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Government and industrial efficiency

Widespread dissatisfaction with the rate of economic growth has meant that governments have paid increasing attention to the performance of British industry. As far as the private sector is concerned, policies to improve industrial efficiency are mainly confined to financial inducements and exhortation. The emphasis has been on investment (the installation of new capital equipment) and research. Attempts to stimulate investment in private industry have taken the form of investment grants (the government contributes directly to the cost) and various tax concessions on investment expenditures.

Economic growth demands large expenditures on research and development, but this involves great risks, especially in the development stage. The development of the industrial process may cost ten or twenty times as much as the original research. Developing an airliner, for example, costs more than 1 billion and the same is true of its engine. These costs will take more than 12 years to recover. It is most unlikely that this type of research and development would be undertaken in the UK without state subsidies.

The government also operates its own research and development institutions, and several government agencies exist to offer advice and help to firms introducing new technology (i.e. for innovation). In recent years the government has provided financial assistance towards the costs of developments in micro-electronics, office automation, comput-eraided design, robots and aerospace. Financial support for innovation is available for all firms, both large and small.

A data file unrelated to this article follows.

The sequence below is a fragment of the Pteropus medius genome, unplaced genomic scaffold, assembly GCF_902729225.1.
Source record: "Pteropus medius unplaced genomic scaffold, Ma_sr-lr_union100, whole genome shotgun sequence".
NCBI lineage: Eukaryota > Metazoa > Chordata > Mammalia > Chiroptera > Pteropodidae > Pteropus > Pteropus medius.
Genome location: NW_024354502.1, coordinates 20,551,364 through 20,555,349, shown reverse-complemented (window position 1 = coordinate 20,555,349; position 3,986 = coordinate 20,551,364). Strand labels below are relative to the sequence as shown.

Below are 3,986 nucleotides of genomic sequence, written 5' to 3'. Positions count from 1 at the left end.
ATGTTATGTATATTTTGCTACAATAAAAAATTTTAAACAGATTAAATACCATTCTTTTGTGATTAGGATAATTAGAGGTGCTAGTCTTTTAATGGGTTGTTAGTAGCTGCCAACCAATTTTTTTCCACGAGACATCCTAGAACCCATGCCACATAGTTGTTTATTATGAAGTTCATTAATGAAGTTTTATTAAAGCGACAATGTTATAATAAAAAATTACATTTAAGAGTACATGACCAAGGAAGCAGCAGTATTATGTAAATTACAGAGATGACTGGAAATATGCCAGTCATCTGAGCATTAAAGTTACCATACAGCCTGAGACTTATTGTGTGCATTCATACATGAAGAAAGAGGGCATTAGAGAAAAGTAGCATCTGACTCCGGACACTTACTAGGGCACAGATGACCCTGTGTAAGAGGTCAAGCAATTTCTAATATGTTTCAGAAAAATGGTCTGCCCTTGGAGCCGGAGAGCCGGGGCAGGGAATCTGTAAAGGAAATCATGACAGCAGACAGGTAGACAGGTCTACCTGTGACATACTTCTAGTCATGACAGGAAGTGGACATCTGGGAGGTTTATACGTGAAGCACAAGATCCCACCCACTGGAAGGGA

It is believed that the UK's economic growth and ability to compete in world markets depends very much on the existence of a skilled and adaptable labour force. Even when unemployment was very high during the 1980s, several sectors of industry were reporting serious shortages of particular types of skilled labour. This was one of several indications that the UK's training effort was lagging behind those of some other industrialised countries. The government has responded to this problem by greatly extending the facilities for training. There are now several government-financed schemes to train young people, to train those who are employed and who wish to change their jobs, and to train redundant and unemployed workers. Most of these schemes are operated by the Manpower Services Commission. In addition, schemes have been prepared which will introduce more work-related education and training into schools.

The government takes an interest in industrial performance in many other ways. It has played a leading role in the development of management education and took the initiative in setting up the British Institute of Management. It provides a wide range of services to assist exporters most notably with the Export Credits Guarantee Department which, by providing a kind of insurance against the possibility of default by overseas buyers, reduces the risks attached to trading overseas.